By LAMECH JOHNSON
Tribune Staff Reporter
THE Court of Appeal has affirmed the conviction and 12-year sentence of a man who a Supreme Court jury found guilty of sexually assaulting a minor and aiding her into a forced abortion.
Dwight Bethel, 43, stood trial in October, 2014, before Justice Vera Watkins on two counts of unlawful sexual intercourse and abetment to abortion concerning the crimes committed between 2008 and 2013.
Bethel denied the accusations when interviewed in police custody and during his trial. However, the jury believed the complainant’s testimony that Bethel began molesting her in 2008 when she was 11.
The complainant said she did not tell her mother what was happening because she was afraid. The teen said she told Bethel she was carrying his child in June, 2013, and he took her to a clinic four months later to terminate the pregnancy.
However, the operation was halted by her mother’s calls inquiring as to her whereabouts. As a result, she had to pass the foetus at home and wrap it in a plastic bag as directed by Bethel before he came to collect it.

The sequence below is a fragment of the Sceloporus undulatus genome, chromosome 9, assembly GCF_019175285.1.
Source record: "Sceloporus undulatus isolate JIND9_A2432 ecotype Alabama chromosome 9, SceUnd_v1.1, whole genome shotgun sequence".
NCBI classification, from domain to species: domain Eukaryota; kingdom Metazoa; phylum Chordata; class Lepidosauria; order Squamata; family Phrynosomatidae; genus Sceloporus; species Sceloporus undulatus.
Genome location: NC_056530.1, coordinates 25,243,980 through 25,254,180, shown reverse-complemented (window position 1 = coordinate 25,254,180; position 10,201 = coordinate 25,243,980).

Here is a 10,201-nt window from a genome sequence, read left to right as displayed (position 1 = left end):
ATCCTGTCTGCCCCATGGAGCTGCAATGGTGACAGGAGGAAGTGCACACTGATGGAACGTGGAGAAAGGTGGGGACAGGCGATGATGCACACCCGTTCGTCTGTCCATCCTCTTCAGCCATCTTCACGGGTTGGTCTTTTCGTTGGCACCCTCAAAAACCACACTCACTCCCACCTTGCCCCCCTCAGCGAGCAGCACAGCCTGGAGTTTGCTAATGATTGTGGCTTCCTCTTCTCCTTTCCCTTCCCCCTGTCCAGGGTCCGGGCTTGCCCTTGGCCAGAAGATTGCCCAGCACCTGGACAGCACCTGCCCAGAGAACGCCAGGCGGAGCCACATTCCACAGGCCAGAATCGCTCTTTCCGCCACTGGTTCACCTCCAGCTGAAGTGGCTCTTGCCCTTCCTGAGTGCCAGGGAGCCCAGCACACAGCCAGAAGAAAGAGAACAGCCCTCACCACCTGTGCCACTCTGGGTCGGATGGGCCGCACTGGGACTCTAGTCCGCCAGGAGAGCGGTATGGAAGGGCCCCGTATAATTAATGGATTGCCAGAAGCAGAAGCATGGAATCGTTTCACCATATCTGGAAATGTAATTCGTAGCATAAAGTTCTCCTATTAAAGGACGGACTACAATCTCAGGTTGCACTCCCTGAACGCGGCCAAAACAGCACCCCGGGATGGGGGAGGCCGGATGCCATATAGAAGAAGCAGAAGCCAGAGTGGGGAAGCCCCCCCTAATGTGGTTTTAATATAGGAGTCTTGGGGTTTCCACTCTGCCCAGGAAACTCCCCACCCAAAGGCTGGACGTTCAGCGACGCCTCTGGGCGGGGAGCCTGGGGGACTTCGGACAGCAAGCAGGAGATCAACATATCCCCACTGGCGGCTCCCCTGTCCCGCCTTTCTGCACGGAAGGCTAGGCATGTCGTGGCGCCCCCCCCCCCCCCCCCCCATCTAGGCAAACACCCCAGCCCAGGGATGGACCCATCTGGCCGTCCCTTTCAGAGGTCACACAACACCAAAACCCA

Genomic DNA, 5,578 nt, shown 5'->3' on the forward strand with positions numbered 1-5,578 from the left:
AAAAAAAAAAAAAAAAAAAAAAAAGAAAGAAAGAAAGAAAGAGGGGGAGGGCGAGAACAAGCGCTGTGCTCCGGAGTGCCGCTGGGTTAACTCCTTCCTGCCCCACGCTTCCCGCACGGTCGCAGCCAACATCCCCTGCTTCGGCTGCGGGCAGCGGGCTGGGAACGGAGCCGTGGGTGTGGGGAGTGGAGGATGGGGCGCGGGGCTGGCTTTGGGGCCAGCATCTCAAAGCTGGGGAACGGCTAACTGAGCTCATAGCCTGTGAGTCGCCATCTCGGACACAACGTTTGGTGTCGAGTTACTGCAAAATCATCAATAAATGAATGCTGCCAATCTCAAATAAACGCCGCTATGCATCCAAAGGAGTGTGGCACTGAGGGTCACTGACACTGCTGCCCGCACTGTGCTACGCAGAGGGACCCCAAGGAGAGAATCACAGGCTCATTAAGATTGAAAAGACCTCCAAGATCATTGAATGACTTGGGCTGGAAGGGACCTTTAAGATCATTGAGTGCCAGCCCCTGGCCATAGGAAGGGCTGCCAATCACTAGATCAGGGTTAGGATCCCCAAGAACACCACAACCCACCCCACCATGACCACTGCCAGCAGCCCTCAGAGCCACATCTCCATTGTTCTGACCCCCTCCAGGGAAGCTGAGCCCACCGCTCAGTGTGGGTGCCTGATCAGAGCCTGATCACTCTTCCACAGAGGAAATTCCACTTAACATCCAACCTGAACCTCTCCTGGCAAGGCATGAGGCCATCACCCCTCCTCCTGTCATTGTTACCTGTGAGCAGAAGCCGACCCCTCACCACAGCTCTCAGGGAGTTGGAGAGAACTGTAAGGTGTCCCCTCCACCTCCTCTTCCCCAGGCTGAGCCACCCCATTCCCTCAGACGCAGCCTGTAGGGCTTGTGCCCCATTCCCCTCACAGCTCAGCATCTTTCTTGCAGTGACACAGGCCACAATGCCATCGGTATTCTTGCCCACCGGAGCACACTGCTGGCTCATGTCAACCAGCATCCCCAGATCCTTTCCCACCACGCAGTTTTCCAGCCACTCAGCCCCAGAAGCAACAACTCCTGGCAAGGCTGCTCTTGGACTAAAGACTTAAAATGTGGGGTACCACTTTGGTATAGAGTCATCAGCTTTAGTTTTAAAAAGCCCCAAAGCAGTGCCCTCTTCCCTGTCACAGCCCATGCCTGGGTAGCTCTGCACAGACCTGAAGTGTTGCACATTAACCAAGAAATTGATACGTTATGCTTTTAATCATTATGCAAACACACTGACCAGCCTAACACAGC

The alleged abuse was revealed and reported to police later that day when the girl’s mother took her to the Princess Margaret Hospital, where she was diagnosed and treated for an incomplete septic abortion.
The jury unanimously convicted Bethel and in February, 2015, Justice Watkins imposed a 12-year sentence for the two counts of unlawful sexual intercourse and seven years for abetment to abortion to take effect from date of conviction.
Bethel and his appellant lawyer, Murrio Ducille, challenged the conviction on the basis that the judge was wrong to not allow Bethel’s trial lawyer to question the girl concerning her sexual history.
The appellate court, in a unanimous decision handed down on Thursday, dismissed the appellant’s challenge with Justices Jon Isaacs, Stella Crane-Scott, and Roy Jones rejecting the argument.
However, the court was split 2-1 concerning section 34 of the Evidence Act.
“There were two hurdles the appellant had to surmount before he could be allowed to ask the virtual complainant questions related to her sexual encounters with anyone other than the appellant,” Justice Isaacs said.